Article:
As with almost anything in the human brain and body, the mitochondria can become damaged, which can result in their failing to create sufficient ATP. Studies have found that mitochondria damage and dysfunction can contribute to a host of human diseases including: include epilepsy, stroke, cardiovascular disease, chronic fatigue syndrome, diabetes, schizophrenia, bipolar disorder, Parkinson's disease, schizophrenia, bipolar disorder, Parkinson's disease, plus a variety of neurological diseases such as autism, dementia—and now it appears, Alzheimer’s. So the tangles and other identified abnormalities may be linked with mitochondrial dysfunction that sets up cells in some brains for Alzheimer’s (rather than being the result of Alzheimer’s disease itself). More tomorrow.
Wednesday, July 19, 2017
Enter the mitochondria. Referred to as ‘organelles,’ mitochondria are oblong or oval in shape and have a double membrane. Found in both animal and plant calls, the numbers of each within a cell varies. For example, mature red blood cells contain no mitochondria at all, likely because red blood cells need all the room possible in the cytoplasm (all the material inside a given cell outside the nucleus) for hemoglobin molecules that transport oxygen to the brain and body. Muscle cells may contain hundreds or thousands of mitochondria. Think of mitochondria as energy factories or energy generating plans, generating energy in the form of ATP (adenosine triphosphate) a coenzyme that cells use for energy storage. Without sufficient ATP the brain and body tend to malfunction in some way or other. More tomorrow.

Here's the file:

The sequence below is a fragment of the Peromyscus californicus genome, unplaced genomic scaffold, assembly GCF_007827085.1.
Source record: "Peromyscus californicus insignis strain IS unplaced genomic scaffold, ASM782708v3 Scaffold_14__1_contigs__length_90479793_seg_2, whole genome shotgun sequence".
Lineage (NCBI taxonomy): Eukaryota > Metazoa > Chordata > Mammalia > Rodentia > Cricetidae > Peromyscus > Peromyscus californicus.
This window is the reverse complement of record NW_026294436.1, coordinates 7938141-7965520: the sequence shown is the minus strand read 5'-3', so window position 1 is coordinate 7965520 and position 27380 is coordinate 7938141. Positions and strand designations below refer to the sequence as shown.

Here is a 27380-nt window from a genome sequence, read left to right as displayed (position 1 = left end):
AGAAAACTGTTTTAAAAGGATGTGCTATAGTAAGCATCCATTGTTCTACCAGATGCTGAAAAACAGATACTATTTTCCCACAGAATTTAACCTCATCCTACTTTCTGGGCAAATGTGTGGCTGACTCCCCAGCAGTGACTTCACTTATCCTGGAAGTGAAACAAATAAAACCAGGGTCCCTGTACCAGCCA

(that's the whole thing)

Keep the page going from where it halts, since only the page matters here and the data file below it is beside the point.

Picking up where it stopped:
Tuesday, July 18, 2017
According to Samuel Cohen, here’s the bottom line: Alzheimer’s does not reflect normal aging. For most people it is not inevitable and the studies are encouraging. And what of the disease being called type 3 diabetes? A research study reported several years ago concluded that the term “type 3 diabetes” accurately reflects the fact that Alzheimer’s Disease or AD represents a form of diabetes that selectively involves the brain and has molecular and biochemical features that overlap with both type 1 diabetes mellitus and diabetes type 2. It appears to involve a form of insulin dysfunction. More tomorrow.
Monday, July 17, 2017
Recently I watched a TED talk by Samuel Cohen. He mentioned several things I found interesting. The term itself dates back 114 years to 1906 when a German physician and neuropathologist by the name of Dr. Alois Alzheimer presented a case history before a medical meeting. He discussed a 51-year-old woman (Auguste Deter) who suffered from a rare brain disorder. A brain autopsy identified the plaques and tangles that today characterize Alzheimer's disease. Currently 40 million people around the world are believed to have Alzheimer’s and by 2050 it is estimated that 150 million people worldwide will have that diagnoses. It is the most expensive disease currently, without hard data on how to prevent, cure, or slow down its progress. Good news comes from findings at the University of Cambridge, where scientists have been studying Alzheimer’s for the past ten years. More tomorrow.